[robotics-worldwide] Reminder: CfP - RSS 2013 Workshop on "Hierarchical and Structured Learning for Robotics "
neumann at ias.tu-darmstadt.de
Mon May 27 08:03:17 PDT 2013
REMINDER --- SECOND CALL FOR POSTERS
RSS 2013 WORKSHOP ON "Hierarchical and Structured Learning for Robotics"
Title: Hierarchical and Structured Learning for Robotics
Gerhard Neumann (neumann at ias.tu-darmstadt.de, TU Darmstadt)
George Konidaris (gdk at csail.mit.edu, MIT Computer Science and Artificial
Freek Stulp (freek.stulp at ensta-paristech.fr, ENSTA - ParisTech)
Jan Peters (peters at ias.tu-darmstadt.de, TU Darmstadt and MPI for
Learning robot control policies in complex real-world environments is a
major challenge for machine learning due to the inherent high
dimensionality, partial observability and the high costs of data
generation. Treating robot learning as a monolithic machine problem and
employing off-the-shelf approaches is unrealistic at best. However, the
physical world can yield important insights into the inherent structure
of control policies, state or action spaces and reward functions. For
example, many robot motor tasks are also hierarchically structured
decision tasks. For example, a tennis playing robot has to combine
different striking movements sequentially. During locomotion there are
at least three behaviors simultaneously active as a robot has to combine
its gait generation with foot placement and balance control. First
domain-driven skill learning approaches have already yielded impressive
recent successes by incorporating such structural insights into the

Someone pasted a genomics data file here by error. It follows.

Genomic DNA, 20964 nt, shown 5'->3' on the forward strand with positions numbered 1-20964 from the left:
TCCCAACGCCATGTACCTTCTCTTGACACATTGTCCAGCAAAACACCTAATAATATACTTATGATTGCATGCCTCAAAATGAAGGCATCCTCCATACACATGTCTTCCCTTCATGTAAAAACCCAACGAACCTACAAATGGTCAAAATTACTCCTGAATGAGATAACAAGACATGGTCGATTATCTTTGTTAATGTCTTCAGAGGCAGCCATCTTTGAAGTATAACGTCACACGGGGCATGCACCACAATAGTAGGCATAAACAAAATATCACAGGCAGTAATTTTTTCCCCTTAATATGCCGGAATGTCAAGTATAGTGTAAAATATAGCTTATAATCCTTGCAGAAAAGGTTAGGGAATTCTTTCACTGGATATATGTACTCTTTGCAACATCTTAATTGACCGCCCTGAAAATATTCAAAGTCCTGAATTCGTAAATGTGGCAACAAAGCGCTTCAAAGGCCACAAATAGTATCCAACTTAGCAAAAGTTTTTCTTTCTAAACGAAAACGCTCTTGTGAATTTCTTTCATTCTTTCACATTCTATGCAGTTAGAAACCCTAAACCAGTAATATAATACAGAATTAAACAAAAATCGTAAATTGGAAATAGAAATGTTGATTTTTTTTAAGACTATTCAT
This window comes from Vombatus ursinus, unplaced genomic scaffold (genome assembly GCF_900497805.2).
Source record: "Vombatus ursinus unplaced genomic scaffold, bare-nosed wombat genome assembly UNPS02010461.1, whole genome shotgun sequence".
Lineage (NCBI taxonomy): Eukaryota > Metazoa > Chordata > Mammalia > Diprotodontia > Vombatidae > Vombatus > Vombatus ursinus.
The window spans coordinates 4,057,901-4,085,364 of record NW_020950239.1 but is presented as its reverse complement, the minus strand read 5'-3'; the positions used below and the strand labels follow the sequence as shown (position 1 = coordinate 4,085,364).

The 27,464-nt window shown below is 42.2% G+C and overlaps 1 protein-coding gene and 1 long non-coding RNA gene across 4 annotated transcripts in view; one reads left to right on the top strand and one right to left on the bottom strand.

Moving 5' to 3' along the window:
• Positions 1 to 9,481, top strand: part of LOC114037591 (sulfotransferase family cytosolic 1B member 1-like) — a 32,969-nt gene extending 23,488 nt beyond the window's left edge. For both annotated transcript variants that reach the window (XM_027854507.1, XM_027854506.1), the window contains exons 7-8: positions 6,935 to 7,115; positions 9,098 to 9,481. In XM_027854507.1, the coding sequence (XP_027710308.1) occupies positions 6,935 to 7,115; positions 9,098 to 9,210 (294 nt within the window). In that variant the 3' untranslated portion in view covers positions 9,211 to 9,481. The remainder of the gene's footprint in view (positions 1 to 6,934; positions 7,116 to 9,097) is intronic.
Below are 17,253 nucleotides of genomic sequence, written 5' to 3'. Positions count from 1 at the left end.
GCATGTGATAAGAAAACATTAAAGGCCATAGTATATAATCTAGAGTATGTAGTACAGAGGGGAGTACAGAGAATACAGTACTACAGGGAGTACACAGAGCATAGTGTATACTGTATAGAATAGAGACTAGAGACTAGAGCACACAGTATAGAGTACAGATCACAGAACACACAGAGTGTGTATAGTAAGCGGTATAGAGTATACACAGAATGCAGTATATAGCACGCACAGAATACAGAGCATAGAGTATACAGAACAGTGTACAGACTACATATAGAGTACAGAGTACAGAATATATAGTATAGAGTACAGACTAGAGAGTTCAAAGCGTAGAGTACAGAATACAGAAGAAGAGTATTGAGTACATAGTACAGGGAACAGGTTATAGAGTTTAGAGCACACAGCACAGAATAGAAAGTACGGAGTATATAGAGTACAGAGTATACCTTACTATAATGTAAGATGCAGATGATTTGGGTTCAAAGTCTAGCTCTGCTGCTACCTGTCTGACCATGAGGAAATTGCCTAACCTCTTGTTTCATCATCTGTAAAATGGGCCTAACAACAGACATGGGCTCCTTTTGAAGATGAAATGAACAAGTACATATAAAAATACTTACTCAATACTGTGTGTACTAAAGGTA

learning process. Hence, a promising route to more scalable policy
learning approaches includes the automatic exploitation of the
environment's structure, resulting in new structured learning approaches
for robot control.
Structured and hierarchical learning has been an important trend in
machine learning in recent years. In robotics, researchers often ended
up naturally at well-structured hierarchical policies based on
discrete-continuous partitions (e.g., define local movement generators
as well as a prioritized operational space control for combining them)
with nested control loops at several different speeds (i.e., fast
control loops for smooth and accurate movement achievement, slower loops
for model-predictive planning). Furthermore, evidence from the fields
cognitive sciences indicate that humans also heavily exploit such
structures and hierarchies. Although such structures have been found in
human motor control, are favored in robot control and exist in machine
learning, the connections between these fields have not been well
explored. Transferring insights from structured prediction methods,
which make use of the inherent correlation in the data, to hierarchical
robot skill learning may be a crucial step. General approaches for
bringing structured policies, states, actions and rewards into robot
reinforcement learning may well be the key to tackle many challenges of
real-world robot environments and an important step to the vision of
intelligent autonomous robots which can learn rich and versatile sets of
motor skills. This workshop aims to reveal how complex motor skills
typically exhibit structures that can be exploited for learning reward
functions and to find structure in the state or action space.
In order to make progress towards the goal of structured learning for
robot control, this workshop aims at researchers from different machine
learning areas (such as reinforcement learning, structured prediction),
robotics and related disciplines (e.g., control engineering, and the
We particularly want to focus on the following important topics for
structured robot learning which have a big overlap from several of these